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Staff photo by C.B. Schmelter / Chattanooga Red Wolves SC owner Bob Martino speaks during a groundbreaking ceremony for the new Chattanooga Red Wolves SC stadium on Tuesday, July 9, 2019 in East Ridge, Tenn.

A Hamilton County investigation into improper practices at the site of the largest development project in East Ridge history concluded Tuesday morning, resulting in a permit to resume construction after the company overseeing the project appealed the initial decision.

The Hamilton County Water Quality division began investigating the owners of the Red Wolves development site earlier this month. The company, Star Community Builders, had received a notice of violation from the Tennessee Department of Environment and Conservation for beginning construction without a permit.

The county's notice came with a stop work order and $285 civil penalty.

The engineering company in charge of the project, ASA Engineering, challenged the ruling, stating it did not disturb as much soil as claimed and was using a dirt access road that has existed for 26 years. The company was accused of disturbing more than 1 acre of soil and constructing a haul road.

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Letter from TDEC to Red Wolves owner

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There are no additional repercussions at this time. Developers may begin work whenever they choose, according to county spokesman Mike Dunne.

"We are glad to see that this misunderstanding was quickly resolved and the project is moving forward without impacting any overall development deadlines," Jeff Sikes, of ASA, said on behalf of the developers.

The developers, including team owner Bob Martino, did not have any additional comment at this time, according to Albert Waterhouse, the owner of the public relations firm representing the developers.

Water Quality Program compliance inspector Buddy Smith issued a land disturbance permit Tuesday morning for the 100-acre site west of Interstate 75 at Exit 1.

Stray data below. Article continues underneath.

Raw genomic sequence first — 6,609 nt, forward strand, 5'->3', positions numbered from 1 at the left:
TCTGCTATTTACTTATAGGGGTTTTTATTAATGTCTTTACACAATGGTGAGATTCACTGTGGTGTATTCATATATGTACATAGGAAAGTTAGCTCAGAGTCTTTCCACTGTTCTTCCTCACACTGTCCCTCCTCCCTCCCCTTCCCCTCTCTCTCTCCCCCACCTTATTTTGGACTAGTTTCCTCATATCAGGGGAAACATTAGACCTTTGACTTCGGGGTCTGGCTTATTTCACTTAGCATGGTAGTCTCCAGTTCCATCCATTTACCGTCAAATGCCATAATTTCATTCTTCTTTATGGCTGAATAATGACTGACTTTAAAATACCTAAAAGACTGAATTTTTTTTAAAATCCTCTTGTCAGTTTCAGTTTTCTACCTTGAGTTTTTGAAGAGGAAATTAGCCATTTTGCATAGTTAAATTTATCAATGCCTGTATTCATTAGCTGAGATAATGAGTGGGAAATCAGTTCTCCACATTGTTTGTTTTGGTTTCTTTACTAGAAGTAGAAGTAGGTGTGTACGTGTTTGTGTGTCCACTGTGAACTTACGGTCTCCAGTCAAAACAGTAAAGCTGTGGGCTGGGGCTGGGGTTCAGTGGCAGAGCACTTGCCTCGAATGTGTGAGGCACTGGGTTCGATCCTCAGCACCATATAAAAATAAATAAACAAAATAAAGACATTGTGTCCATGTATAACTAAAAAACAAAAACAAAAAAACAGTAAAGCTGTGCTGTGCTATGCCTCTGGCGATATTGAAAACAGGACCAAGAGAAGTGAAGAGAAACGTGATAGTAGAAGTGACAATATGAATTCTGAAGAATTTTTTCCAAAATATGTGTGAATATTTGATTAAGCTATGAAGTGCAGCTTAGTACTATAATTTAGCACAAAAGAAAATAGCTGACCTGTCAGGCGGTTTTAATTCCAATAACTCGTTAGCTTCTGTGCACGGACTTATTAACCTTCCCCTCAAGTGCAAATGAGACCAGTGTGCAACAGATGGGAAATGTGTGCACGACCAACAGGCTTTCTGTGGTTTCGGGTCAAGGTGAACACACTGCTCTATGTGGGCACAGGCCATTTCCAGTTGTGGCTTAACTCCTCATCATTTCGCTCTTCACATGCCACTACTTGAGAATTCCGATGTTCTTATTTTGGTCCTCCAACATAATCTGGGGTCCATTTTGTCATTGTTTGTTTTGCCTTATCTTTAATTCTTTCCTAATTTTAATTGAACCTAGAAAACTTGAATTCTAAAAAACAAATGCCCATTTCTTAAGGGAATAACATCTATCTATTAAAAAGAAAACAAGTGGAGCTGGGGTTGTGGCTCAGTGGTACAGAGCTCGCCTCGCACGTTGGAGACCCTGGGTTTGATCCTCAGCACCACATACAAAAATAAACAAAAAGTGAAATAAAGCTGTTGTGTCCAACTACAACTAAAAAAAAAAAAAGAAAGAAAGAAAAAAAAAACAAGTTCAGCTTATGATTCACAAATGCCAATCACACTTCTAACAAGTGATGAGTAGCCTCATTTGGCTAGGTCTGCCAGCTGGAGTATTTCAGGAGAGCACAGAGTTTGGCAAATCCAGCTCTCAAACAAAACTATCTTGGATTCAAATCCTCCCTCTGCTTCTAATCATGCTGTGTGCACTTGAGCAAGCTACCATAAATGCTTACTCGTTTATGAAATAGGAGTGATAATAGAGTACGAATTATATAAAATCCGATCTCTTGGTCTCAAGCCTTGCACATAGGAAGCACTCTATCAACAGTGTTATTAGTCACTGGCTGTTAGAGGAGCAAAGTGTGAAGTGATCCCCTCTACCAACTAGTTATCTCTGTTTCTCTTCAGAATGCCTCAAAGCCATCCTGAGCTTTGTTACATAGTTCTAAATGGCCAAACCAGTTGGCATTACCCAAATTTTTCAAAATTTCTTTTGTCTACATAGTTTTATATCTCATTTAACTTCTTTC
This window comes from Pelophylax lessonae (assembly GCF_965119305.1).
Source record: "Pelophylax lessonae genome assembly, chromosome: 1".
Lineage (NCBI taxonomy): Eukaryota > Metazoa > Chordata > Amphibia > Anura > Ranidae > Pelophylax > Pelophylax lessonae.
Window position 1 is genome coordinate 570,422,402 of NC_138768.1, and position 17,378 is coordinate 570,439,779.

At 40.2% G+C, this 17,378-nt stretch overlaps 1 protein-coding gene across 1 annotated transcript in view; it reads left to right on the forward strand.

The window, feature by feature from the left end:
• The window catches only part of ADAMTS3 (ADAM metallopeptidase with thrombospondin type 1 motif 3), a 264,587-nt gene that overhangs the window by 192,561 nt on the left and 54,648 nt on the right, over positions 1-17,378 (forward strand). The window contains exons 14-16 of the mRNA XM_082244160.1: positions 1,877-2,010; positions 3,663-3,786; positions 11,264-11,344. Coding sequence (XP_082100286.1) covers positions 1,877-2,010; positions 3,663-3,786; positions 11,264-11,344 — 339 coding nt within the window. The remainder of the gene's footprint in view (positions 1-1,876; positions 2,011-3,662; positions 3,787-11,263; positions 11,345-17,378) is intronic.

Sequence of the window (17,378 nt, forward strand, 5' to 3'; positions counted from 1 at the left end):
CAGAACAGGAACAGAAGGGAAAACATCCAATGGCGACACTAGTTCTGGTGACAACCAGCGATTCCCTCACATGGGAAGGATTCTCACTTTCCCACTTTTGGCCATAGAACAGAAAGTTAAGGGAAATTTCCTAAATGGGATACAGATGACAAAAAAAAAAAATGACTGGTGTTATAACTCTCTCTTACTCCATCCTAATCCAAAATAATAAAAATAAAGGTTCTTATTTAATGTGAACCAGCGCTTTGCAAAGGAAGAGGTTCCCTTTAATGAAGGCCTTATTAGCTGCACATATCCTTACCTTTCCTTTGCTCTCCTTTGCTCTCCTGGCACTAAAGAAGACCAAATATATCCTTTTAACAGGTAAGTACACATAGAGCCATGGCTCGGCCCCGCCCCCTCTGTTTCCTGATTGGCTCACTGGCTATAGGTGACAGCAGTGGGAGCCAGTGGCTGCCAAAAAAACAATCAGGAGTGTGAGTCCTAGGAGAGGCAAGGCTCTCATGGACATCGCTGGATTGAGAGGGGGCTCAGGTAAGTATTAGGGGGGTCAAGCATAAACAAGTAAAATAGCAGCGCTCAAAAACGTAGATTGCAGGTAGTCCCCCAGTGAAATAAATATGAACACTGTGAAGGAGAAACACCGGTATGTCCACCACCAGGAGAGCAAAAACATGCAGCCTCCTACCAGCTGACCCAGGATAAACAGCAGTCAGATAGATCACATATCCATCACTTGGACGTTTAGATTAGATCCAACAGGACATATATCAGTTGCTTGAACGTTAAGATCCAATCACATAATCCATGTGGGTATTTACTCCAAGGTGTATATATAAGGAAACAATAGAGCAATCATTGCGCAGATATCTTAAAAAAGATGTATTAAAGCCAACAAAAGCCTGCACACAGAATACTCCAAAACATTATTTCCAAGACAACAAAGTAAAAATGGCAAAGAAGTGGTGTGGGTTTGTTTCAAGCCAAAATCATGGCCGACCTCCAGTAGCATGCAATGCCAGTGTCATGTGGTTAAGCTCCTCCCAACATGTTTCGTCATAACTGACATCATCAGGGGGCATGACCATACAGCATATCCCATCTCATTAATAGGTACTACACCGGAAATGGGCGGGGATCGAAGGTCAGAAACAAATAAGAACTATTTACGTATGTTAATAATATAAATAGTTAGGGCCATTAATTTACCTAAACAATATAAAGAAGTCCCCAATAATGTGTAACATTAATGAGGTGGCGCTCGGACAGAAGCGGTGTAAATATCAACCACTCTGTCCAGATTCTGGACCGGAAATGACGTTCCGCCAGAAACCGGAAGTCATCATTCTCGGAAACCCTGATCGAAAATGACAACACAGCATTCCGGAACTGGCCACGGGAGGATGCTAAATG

Martino plans for the stadium to attract up to $125 million of entertainment, housing and hotel projects. The low-lying area would be converted to apartments, hotels, restaurants and commercial spaces. It will be anchored by a 5,500-seat stadium for the Chattanooga Red Wolves, a professional soccer team owned by Martino.

TDEC issued a general permit for stormwater discharges associated with construction activity on Monday.

"In this phase of the project, there are no wetlands or stream impacts proposed, so no additional permit coverage from TDEC is required at this time," department spokeswoman Kim Schofinski wrote in an email. "The developers have complied with the requirements of the notice of violation, so no additional enforcement actions have been issued."

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In this Friday, April 26, 2019, staff file photo, North Mack Smith Road is shown where it dead-ends with a wooded area in East Ridge, Tenn. The road is one proposed access point for the Chattanooga Red Wolves soccer complex.

However, TDEC included a letter to property owners warning of environmental stipulations they must consider. There are threatened and endangered species in the area of the project. The department will deny coverage if construction discharge impacts those species or doesn't follow guidelines of the general permit.

TDEC also "considers the potential for degradation to the receiving stream from the discharge to be significant," so developers must meet additional prevention requirements.

East Ridge community members have been concerned about the project's environmental impact since the onset. The site is in a low-lying, wooded area now integral for flooding prevention and ecosystem health, according to South Chickamauga Creek Greenway Alliance members.

Those members have vocalized their concerns to Tennessee and county leaders, hoping the development is done in such a way that it doesn't impact the wetlands.

An alliance member noticed the illegal work being done on the site and notified organization chairwoman Sandy Kurtz. She notified TDEC, which sent out an inspector and issued the notice of violation earlier this month.

Contact Mark Pace with questions, comments, concerns or story tips at mpace@timesfreepress.com or 423-757-6659. Follow him on Twitter @themarkpace and on Facebook at ChattanoogaOutdoorsTFP.

This article was updated Aug. 28 to clarify the civil penalty came from Hamilton County.

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